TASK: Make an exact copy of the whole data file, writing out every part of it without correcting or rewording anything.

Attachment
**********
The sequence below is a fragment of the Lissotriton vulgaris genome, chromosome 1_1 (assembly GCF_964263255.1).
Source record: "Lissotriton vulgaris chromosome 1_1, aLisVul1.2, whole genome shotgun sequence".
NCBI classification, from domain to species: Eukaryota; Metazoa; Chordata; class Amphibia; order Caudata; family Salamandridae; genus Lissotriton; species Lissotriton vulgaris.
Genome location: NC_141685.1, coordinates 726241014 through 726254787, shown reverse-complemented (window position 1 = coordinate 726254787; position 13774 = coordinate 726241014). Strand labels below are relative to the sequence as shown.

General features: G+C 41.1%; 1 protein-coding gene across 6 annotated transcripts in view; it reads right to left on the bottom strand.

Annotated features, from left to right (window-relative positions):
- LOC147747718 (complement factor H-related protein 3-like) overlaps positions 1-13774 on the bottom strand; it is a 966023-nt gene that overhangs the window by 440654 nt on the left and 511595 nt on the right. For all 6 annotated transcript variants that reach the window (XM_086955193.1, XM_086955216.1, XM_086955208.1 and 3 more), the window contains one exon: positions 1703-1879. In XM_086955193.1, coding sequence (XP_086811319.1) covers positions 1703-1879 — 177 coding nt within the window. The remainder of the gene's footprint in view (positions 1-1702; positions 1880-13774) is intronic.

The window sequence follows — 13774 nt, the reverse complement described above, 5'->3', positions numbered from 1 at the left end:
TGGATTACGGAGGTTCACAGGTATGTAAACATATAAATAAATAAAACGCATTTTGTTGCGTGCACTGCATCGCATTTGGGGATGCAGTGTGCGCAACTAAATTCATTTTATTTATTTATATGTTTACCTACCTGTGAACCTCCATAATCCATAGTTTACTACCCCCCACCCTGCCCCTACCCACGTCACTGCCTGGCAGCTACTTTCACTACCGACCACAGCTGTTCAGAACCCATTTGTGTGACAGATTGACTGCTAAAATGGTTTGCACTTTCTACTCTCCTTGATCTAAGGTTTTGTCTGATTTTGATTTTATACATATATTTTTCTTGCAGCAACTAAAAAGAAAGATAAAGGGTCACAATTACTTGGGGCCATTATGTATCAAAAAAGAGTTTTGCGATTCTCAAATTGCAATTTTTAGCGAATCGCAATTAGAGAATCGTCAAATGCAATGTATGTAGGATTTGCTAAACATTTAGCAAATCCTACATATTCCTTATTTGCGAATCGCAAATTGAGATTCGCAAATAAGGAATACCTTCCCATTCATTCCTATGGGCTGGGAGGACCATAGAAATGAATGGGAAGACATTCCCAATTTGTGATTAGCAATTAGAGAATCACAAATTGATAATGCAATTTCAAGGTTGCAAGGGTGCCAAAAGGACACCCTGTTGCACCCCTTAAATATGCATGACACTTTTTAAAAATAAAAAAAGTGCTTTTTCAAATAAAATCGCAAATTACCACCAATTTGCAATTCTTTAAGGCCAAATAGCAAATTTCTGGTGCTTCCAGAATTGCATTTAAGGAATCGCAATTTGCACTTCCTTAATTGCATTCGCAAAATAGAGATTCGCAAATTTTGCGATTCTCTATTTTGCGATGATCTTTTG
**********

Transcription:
The sequence below is a fragment of the Lissotriton vulgaris genome, chromosome 1_1 (assembly GCF_964263255.1).
Source record: "Lissotriton vulgaris chromosome 1_1, aLisVul1.2, whole genome shotgun sequence".
NCBI classification, from domain to species: Eukaryota; Metazoa; Chordata; class Amphibia; order Caudata; family Salamandridae; genus Lissotriton; species Lissotriton vulgaris.
Genome location: NC_141685.1, coordinates 726241014 through 726254787, shown reverse-complemented (window position 1 = coordinate 726254787; position 13774 = coordinate 726241014). Strand labels below are relative to the sequence as shown.

General features: G+C 41.1%; 1 protein-coding gene across 6 annotated transcripts in view; it reads right to left on the bottom strand.

Annotated features, from left to right (window-relative positions):
- LOC147747718 (complement factor H-related protein 3-like) overlaps positions 1-13774 on the bottom strand; it is a 966023-nt gene that overhangs the window by 440654 nt on the left and 511595 nt on the right. For all 6 annotated transcript variants that reach the window (XM_086955193.1, XM_086955216.1, XM_086955208.1 and 3 more), the window contains one exon: positions 1703-1879. In XM_086955193.1, coding sequence (XP_086811319.1) covers positions 1703-1879 — 177 coding nt within the window. The remainder of the gene's footprint in view (positions 1-1702; positions 1880-13774) is intronic.

The window sequence follows — 13774 nt, the reverse complement described above, 5'->3', positions numbered from 1 at the left end:
TGGATTACGGAGGTTCACAGGTATGTAAACATATAAATAAATAAAACGCATTTTGTTGCGTGCACTGCATCGCATTTGGGGATGCAGTGTGCGCAACTAAATTCATTTTATTTATTTATATGTTTACCTACCTGTGAACCTCCATAATCCATAGTTTACTACCCCCCACCCTGCCCCTACCCACGTCACTGCCTGGCAGCTACTTTCACTACCGACCACAGCTGTTCAGAACCCATTTGTGTGACAGATTGACTGCTAAAATGGTTTGCACTTTCTACTCTCCTTGATCTAAGGTTTTGTCTGATTTTGATTTTATACATATATTTTTCTTGCAGCAACTAAAAAGAAAGATAAAGGGTCACAATTACTTGGGGCCATTATGTATCAAAAAAGAGTTTTGCGATTCTCAAATTGCAATTTTTAGCGAATCGCAATTAGAGAATCGTCAAATGCAATGTATGTAGGATTTGCTAAACATTTAGCAAATCCTACATATTCCTTATTTGCGAATCGCAAATTGAGATTCGCAAATAAGGAATACCTTCCCATTCATTCCTATGGGCTGGGAGGACCATAGAAATGAATGGGAAGACATTCCCAATTTGTGATTAGCAATTAGAGAATCACAAATTGATAATGCAATTTCAAGGTTGCAAGGGTGCCAAAAGGACACCCTGTTGCACCCCTTAAATATGCATGACACTTTTTAAAAATAAAAAAAGTGCTTTTTCAAATAAAATCGCAAATTACCACCAATTTGCAATTCTTTAAGGCCAAATAGCAAATTTCTGGTGCTTCCAGAATTGCATTTAAGGAATCGCAATTTGCACTTCCTTAATTGCATTCGCAAAATAGAGATTCGCAAATTTTGCGATTCTCTATTTTGCGATGATCTTTTG